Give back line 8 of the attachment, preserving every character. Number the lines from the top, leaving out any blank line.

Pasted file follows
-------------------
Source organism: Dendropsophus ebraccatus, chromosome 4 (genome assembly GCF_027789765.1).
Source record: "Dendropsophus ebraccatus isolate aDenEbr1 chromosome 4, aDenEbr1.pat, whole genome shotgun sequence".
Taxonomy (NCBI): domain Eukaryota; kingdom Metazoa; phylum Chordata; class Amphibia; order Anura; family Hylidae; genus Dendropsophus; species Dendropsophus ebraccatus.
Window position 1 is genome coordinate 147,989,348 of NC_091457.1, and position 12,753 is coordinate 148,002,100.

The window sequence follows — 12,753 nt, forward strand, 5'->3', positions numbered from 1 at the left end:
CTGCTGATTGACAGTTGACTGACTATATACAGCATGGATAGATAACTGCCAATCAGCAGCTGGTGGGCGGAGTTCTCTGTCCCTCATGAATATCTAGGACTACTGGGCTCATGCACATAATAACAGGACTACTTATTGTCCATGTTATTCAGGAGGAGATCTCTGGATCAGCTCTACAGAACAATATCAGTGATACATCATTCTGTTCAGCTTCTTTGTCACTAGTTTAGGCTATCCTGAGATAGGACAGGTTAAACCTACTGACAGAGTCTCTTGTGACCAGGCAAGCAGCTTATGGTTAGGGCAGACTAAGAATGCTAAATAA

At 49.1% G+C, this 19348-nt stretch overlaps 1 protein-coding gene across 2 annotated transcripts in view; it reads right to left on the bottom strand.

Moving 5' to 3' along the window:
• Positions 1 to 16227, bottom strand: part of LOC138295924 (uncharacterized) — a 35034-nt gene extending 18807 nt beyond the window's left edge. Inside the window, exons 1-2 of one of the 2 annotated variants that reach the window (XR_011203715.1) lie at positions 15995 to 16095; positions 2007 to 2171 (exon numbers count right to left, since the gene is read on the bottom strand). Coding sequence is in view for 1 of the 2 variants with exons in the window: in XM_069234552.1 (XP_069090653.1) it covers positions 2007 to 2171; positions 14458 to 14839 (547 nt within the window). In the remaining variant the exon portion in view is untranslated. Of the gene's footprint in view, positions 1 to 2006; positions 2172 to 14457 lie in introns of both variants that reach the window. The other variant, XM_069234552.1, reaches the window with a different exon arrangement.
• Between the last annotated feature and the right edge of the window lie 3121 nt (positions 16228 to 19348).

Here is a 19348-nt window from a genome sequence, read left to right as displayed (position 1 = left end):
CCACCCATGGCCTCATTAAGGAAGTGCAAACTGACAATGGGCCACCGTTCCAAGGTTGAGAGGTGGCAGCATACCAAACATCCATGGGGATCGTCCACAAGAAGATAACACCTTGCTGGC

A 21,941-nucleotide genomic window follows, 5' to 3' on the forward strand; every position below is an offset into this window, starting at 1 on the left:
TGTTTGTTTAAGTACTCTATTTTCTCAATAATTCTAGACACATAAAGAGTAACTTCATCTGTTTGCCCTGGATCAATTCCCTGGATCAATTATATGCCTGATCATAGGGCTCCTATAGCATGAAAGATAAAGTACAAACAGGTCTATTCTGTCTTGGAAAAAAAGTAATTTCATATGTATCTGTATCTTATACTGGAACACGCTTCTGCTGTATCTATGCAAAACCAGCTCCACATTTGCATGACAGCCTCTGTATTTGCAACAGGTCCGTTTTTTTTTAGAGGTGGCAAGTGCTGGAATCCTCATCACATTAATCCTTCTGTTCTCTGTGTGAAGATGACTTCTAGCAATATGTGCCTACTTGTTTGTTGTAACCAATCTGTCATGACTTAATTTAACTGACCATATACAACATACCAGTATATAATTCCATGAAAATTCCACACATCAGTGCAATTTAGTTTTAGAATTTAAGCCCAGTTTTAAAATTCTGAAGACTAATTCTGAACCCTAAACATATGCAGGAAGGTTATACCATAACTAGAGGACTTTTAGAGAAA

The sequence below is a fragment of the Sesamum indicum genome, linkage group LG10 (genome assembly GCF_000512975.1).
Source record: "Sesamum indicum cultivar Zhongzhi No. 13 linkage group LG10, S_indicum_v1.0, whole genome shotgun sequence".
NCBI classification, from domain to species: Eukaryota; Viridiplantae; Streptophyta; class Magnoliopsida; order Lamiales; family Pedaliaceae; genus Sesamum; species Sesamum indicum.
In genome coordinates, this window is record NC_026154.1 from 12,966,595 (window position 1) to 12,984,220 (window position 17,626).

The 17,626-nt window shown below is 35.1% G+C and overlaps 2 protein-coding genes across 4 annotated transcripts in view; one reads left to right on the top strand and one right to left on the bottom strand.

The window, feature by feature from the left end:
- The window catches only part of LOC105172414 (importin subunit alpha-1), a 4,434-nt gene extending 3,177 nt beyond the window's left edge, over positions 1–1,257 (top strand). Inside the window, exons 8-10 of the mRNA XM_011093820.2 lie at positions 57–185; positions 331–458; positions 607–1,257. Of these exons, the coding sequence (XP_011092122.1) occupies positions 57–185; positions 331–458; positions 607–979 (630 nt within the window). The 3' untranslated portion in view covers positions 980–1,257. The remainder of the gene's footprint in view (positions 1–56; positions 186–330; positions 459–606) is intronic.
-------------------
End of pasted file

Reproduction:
Moving 5' to 3' along the window: